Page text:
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Of those with milder symptoms, just over 8 percent screened positive for marijuana. That rate topped 11 percent among women with severe morning sickness, according to the findings.
But the study does not prove that morning sickness drove women to smoke pot, said lead researcher Kelly Young-Wolff.
But it does suggest some women are using the drug to self-medicate, said Young-Wolff, a research scientist at Kaiser Permanente Northern California, in Oakland.
Between 50 and 80 percent of pregnant women suffer some degree of nausea and vomiting, usually in the first trimester, according to the American College of Obstetricians and Gynecologists (ACOG). While it's commonly called "morning sickness," the symptoms can arise any time, and for women with severe cases, they may last for several hours each day, ACOG says.
Marijuana can ease nausea, but pregnant women are advised to avoid the drug. Some studies have linked prenatal marijuana use to heightened risks of stillbirth, preterm delivery and having an underweight baby.
Yet research suggests marijuana use is rising among pregnant women, Young-Wolff said, and it's important to understand why.
So, her team studied records from 220,510 women in the Kaiser health system who underwent drug screening in their first trimester. Overall, 5.3 percent had used marijuana.
The likelihood was greater among women with morning sickness than those without: It was more than doubled among women with mild symptoms, and nearly four times higher among those with severe symptoms.
The study leaves questions open, according to Young-Wolff. It's not clear how many women were truly self-treating with marijuana. And the researchers don't know how many women might have used the drug only before learning they were pregnant.
Plus, the study was limited to women in northern California -- so it's not clear whether the findings would be similar elsewhere, Young-Wolff said.
But Dr. Anthony Scialli, an obstetrician/gynecologist in Washington, D.C., was not surprised by the findings.
"I see this all the time," he said. According to Scialli, women who use pot for morning sickness often were using the drug before they became pregnant.
"They also believe that it's safe to use during pregnancy," he noted.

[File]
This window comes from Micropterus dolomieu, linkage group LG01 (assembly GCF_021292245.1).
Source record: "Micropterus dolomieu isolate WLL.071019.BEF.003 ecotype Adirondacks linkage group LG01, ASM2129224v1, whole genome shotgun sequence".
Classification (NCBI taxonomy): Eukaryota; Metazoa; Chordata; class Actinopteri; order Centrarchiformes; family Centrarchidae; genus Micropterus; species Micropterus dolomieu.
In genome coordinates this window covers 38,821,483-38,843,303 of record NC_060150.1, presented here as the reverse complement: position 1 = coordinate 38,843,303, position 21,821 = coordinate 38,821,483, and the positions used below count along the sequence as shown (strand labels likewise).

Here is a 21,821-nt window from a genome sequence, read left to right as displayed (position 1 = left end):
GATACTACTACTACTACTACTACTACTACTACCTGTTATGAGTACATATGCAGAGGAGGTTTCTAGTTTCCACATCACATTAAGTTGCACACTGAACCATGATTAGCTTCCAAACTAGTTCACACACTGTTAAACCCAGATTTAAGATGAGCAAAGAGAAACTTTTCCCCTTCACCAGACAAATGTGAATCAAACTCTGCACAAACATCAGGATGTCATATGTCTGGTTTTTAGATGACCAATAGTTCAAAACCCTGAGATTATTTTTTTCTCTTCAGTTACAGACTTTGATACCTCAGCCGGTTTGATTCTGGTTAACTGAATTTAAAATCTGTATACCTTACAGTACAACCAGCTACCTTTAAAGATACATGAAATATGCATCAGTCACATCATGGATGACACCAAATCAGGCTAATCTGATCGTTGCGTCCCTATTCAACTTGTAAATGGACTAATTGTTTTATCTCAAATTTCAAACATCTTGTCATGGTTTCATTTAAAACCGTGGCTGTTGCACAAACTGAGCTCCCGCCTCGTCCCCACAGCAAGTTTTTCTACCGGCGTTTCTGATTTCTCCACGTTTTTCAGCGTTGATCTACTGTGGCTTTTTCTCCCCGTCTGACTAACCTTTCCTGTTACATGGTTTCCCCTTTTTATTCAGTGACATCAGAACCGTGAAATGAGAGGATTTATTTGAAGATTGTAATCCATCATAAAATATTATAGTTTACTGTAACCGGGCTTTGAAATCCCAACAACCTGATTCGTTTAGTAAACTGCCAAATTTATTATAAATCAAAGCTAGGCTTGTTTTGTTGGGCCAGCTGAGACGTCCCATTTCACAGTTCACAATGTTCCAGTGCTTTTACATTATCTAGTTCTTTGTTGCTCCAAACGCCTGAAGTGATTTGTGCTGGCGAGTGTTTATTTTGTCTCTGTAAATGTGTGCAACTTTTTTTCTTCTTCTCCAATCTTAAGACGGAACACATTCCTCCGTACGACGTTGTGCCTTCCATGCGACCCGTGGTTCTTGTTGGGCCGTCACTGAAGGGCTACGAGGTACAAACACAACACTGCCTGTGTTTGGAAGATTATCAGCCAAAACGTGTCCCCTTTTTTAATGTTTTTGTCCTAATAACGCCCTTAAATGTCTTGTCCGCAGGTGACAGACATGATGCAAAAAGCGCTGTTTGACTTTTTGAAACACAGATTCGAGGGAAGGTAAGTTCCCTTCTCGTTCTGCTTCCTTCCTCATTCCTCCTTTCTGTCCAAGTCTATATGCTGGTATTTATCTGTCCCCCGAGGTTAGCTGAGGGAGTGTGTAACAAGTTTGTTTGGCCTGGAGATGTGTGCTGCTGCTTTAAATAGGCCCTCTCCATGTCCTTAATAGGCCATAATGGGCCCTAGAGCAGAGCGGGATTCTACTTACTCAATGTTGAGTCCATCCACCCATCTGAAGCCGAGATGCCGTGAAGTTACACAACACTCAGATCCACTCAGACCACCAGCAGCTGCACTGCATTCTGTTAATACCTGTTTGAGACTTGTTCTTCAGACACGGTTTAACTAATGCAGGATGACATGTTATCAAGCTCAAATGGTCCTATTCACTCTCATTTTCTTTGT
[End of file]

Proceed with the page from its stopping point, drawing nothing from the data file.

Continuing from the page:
Scialli is a member of the Organization of Teratology Information Specialists. The group runs the MotherToBaby service, which provides research-based information on the effects of medications and other exposures during pregnancy.
Studies into the effects of marijuana use during pregnancy have been mixed. But, Scialli said, "I think the research is pretty clear there are effects on brain function."
It appears those effects are "subtle," he noted, and show up as difficulties with planning, for example.
ACOG recommends women try diet and lifestyle changes -- like eating bland foods, getting plenty of fluids and eating frequent small meals. If medication is needed, the group advises a combination of vitamin B6 and doxylamine, an antihistamine.
The findings, published online Aug. 20 in the journal JAMA Internal Medicine, come at a time when a growing number of states are legalizing medical and recreational marijuana use. Young-Wolff pointed to a recent study that raised concerns about what some marijuana dispensaries are telling pregnant women.
In that study, researchers contacted 400 Colorado dispensaries, pretending to be pregnant women with morning sickness. Nearly 70 percent of the dispensaries recommended marijuana products -- from cigarettes to edibles -- as a morning sickness remedy. One-third of them told callers that marijuana was safe during pregnancy.
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SOURCES: Kelly Young-Wolff, Ph.D., M.P.H., research scientist, Kaiser Permanente Northern California, Division of Research, Oakland; Anthony Scialli, M.D., member, Organization of Teratology Information Specialists, and clinical professor, obstetrics and gynecology, Georgetown University School of Medicine, Washington, D.C.; Aug. 20, 2018 JAMA Internal Medicine online